Following ingredients may be used:


Kyselo is traditionally served hot in a soup plate or bowl.[6] In some restaurants it is served in an edible bread bowl.[5] Sometimes it is garnished with chopped scallion, parsley or other green herbs. The soup is eaten with a tablespoon. The potatoes are often served on a special plate (one for the whole table) and everyone can add any quantity as needed.[16] Usually salt and vinegar are also on the table for personal seasoning preferences.

Kyselo is a very nutritious food so it is often served as a main (and only) course, but in small quantities it could be also served as an entrée.

Folklore and popular culture

As a staple food, kyselo plays an important part in local legends and fairy tales, especially in connection to the mythical mountain lord Krakonoš (German: Rübezahl). It is said that he gave sourdough to people and invented kyselo.[22] In Krkonoše there is also a mountain named Kotel (Polish: Kocioł, German: Kesselkoppe) which means cauldron. When fog rises from the valley at bottom of Kotel, people say that Krakonoš is cooking the kyselo.[23]

The name kyselo is well-known throughout the Czech Republic because of Večerníček children's television series Krkonošské pohádky (Fairy Tales from Krkonoše), in which Anče, one of the main characters, cooks kyselo in almost all of the episodes.[24]

Similar dishes

Eastern European cuisines also have variations of soups based on soured flour or other modes of fermentation. Examples are Russian okroshka made with kvass,[7] Romanian borș made of fermented wheat or barley bran, and Finnish hapanvelli soup is made with pea and sour dough. More distant relative is Japanese miso soup, which also uses a fermented basic ingredient – miso paste.[14]

See also


  1. ^ Aruna Thaker & Arlene Barton (2012). Multicultural Handbook of Food, Nutrition and Dietetics. John Wiley & Sons. p. 288. ISBN 9781118350461. Retrieved 14 March 2017.
  2. ^ Robert Strybel (2003). Polish Holiday Cookery. Hippocrene Books. p. 106. ISBN 9780781809948. Retrieved 14 March 2017.
  3. ^ Vladimir Dal (1863–66). "Жур". Tolkovy slovar zhivogo velikorusskogo yazyka (Толковый словарь живого великорусского языка) [Explanatory Dictionary of the Living Great Russian Language] (in Russian). Sankt-Petersburg: Obshchestvo lyubiteley rossiyskoy slovesnosti. Retrieved 2019-05-11.
  4. ^ The Russian Primary Chronicle, Laurentian Text. Translated and edited by Samuel Hazzard Cross and Olgerd P. Sherbowitz-Wetzor. Cambridge, MA: The Mediaeval Academy of America, 1953, p.122. Kissel is translated as "porridge" in this edition.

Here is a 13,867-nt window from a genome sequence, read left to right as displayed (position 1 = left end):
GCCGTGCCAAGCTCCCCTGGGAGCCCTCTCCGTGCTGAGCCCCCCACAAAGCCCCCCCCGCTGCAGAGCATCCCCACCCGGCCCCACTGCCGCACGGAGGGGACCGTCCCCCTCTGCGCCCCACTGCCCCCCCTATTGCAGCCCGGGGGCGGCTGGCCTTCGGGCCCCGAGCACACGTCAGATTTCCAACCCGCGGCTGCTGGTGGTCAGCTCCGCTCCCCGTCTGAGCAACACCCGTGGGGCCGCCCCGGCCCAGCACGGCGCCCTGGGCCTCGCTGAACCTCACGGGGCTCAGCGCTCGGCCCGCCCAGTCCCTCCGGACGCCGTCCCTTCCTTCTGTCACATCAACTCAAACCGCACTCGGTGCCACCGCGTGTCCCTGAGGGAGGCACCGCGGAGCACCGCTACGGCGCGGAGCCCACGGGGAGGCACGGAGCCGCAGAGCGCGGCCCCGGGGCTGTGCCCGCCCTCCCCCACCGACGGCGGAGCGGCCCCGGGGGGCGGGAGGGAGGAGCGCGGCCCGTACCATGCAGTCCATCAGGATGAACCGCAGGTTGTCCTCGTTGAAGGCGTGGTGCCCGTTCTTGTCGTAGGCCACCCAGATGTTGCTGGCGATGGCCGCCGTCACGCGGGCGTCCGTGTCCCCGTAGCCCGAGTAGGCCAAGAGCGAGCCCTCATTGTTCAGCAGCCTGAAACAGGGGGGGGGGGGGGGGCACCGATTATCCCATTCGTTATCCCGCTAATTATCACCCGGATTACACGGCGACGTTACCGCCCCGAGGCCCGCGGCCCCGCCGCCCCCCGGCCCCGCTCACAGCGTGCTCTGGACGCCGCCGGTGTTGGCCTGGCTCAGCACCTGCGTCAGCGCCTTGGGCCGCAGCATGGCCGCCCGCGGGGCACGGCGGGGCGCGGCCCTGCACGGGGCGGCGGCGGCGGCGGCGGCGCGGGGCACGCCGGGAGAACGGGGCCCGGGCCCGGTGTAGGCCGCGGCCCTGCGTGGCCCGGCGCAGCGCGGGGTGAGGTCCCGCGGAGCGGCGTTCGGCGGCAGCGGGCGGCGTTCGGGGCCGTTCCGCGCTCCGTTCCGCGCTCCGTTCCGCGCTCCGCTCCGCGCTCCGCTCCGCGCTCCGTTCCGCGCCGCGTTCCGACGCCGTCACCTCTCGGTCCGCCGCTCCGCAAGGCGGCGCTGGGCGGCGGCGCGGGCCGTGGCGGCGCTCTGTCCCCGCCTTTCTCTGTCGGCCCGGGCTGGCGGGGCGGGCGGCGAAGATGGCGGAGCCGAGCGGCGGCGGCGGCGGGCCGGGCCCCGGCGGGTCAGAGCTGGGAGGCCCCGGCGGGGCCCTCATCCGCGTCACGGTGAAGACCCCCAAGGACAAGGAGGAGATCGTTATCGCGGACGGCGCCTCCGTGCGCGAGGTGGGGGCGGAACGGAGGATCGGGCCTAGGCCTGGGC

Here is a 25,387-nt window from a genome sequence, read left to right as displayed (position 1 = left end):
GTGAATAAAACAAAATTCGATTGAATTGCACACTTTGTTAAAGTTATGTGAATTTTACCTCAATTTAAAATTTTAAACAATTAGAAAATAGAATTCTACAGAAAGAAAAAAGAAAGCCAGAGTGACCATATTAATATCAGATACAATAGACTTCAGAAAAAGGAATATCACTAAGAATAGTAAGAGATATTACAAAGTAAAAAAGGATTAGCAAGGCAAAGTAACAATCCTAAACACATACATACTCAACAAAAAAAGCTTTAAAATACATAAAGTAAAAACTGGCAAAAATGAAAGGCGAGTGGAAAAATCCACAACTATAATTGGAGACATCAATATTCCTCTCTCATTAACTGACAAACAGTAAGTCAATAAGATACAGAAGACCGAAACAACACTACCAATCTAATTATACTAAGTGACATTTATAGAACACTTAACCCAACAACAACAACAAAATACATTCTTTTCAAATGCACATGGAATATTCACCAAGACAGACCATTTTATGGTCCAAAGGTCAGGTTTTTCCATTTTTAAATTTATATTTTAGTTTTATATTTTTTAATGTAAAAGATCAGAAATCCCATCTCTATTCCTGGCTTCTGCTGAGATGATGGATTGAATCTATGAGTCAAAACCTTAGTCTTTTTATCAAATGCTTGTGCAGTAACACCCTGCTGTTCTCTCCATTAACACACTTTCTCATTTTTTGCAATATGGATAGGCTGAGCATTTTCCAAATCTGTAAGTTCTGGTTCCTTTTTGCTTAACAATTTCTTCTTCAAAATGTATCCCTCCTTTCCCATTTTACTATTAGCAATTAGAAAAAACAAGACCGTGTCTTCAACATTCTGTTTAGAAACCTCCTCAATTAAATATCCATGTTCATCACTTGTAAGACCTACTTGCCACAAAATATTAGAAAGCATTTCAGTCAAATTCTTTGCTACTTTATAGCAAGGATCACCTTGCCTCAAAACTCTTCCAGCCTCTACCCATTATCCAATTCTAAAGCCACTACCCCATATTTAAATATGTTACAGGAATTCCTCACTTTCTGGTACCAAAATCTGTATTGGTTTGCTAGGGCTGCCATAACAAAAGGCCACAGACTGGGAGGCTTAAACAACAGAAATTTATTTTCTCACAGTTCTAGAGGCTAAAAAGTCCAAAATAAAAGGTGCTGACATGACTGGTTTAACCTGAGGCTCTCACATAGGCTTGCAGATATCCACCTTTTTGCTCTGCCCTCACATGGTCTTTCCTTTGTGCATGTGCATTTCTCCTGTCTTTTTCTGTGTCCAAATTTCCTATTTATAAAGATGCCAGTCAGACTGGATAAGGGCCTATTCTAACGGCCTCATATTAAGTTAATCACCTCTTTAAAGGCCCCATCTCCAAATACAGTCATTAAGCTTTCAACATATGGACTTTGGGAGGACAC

5. ^ a b c Petrák, František. "Svérázná krkonošská kuchyně" [Idiosyncratic Cuisine From Krkonoše] (in Czech). Retrieved 27 July 2012.
  6. ^ a b c d e Lokvenc, Theodor (1978). Toulky krkonošskou minulostí [Wandering the Krkonoše History] (in Czech). Czechia.
  7. ^ a b c d e Janků-Sandtnerová, Marie (1941). Kniha rozpočtů a kuchařských předpisů [The Book Of Cooking Budgets And Prescriptions] (in Czech). Praha: Česká grafická Unie a.s.
  8. ^ Jebavý, Josef. "Pravé krkonošské kyselo" [The Right Krkonoše Kyselo] (in Czech). Retrieved 27 July 2012.
  9. ^ a b c Matějček, Jiří (1982). Rozhovory s mlčenlivými svědky [Dialogues With Silent Witnesses] (in Czech). Czechia: Severočeské nakl.
  10. ^ a b c Beranová, Magdalena (2005). Jídlo a pití v pravěku a ve středověku [Food And Drink In Prehistory And Middle Ages] (in Czech). Prague: Academia. ISBN 80-200-1340-7.
  11. ^ a b Míček, Pavel (2 February 2012). "Krkonošské kyselo a Žurek Poľski" [Krkonoše Kyselo and Polish Žurek] (in Czech). Retrieved 27 July 2012.
  12. ^ Břízová, Joza (1978). Pochutnejte si na polévce [Enjnoy The Soup]. Sešity domácího hospodaření (in Czech). Praha: Nakladatelství Práce.
  13. ^ Čermák, Jura. "Jednoduché kyselo" [Simple Kyselo]. Retrieved 27 July 2012.
  14. ^ a b Lužná, Magda (2010). Vaříme pro děti podle makrobiotických zásad a nejen pro ně [Cooking For Children On Macrobiotic Principles] (in Czech). Olomouc: ANAG. ISBN 978-80-7263-602-0.
  15. ^ Marhold, Jiří (1991). Krkonošská kuchařka [Krkonoše Cookbook] (in Czech). Hradec Králové: Kruh. ISBN 80-7031-708-6.
  16. ^ a b Čermák, Jura. "Krkonošské kyselo" [Krkonoše Kyselo]. Retrieved 27 July 2012.
  17. ^ "Vitana, a.s.: Krkonošské kyselo 2,3kg" [Vitana, a.s.: Krkonoše Kyselo 2,3 kg] (in Czech). Archived from the original on 10 February 2013. Retrieved 27 July 2012.
  18. ^ "Orzeł Polska Żurek Staropolski 500 ml".
  19. ^ a b c d e f "Żurek". 15 March 2013.
  20. ^ a b c d e f g "Żurek. Przepis krok po kroku".
  21. ^ a b c d e "Żurek wielkanocny".
  22. ^ Kubátová, Marie (2011). Krkonošské pohádky [Krkonoše Fairytales] (in Czech). Praha: Fragment. ISBN 978-80-253-1126-4.
  23. ^ Pavlová, Svatava (2000). Dva tucty pohádek z Krkonoš a Podkrkonoší [Two Dozens Of Fairytales From Krkonoše and Podkrkonoší] (in Czech). Praha: Knižní klub. ISBN 80-242-0283-2.
  24. ^ Šimková, Božena (Writer) (1974–1984). Krkonošské pohádky [Krkonoše Fairytales] (Television production) (in Czech). Czechia: Czech Television.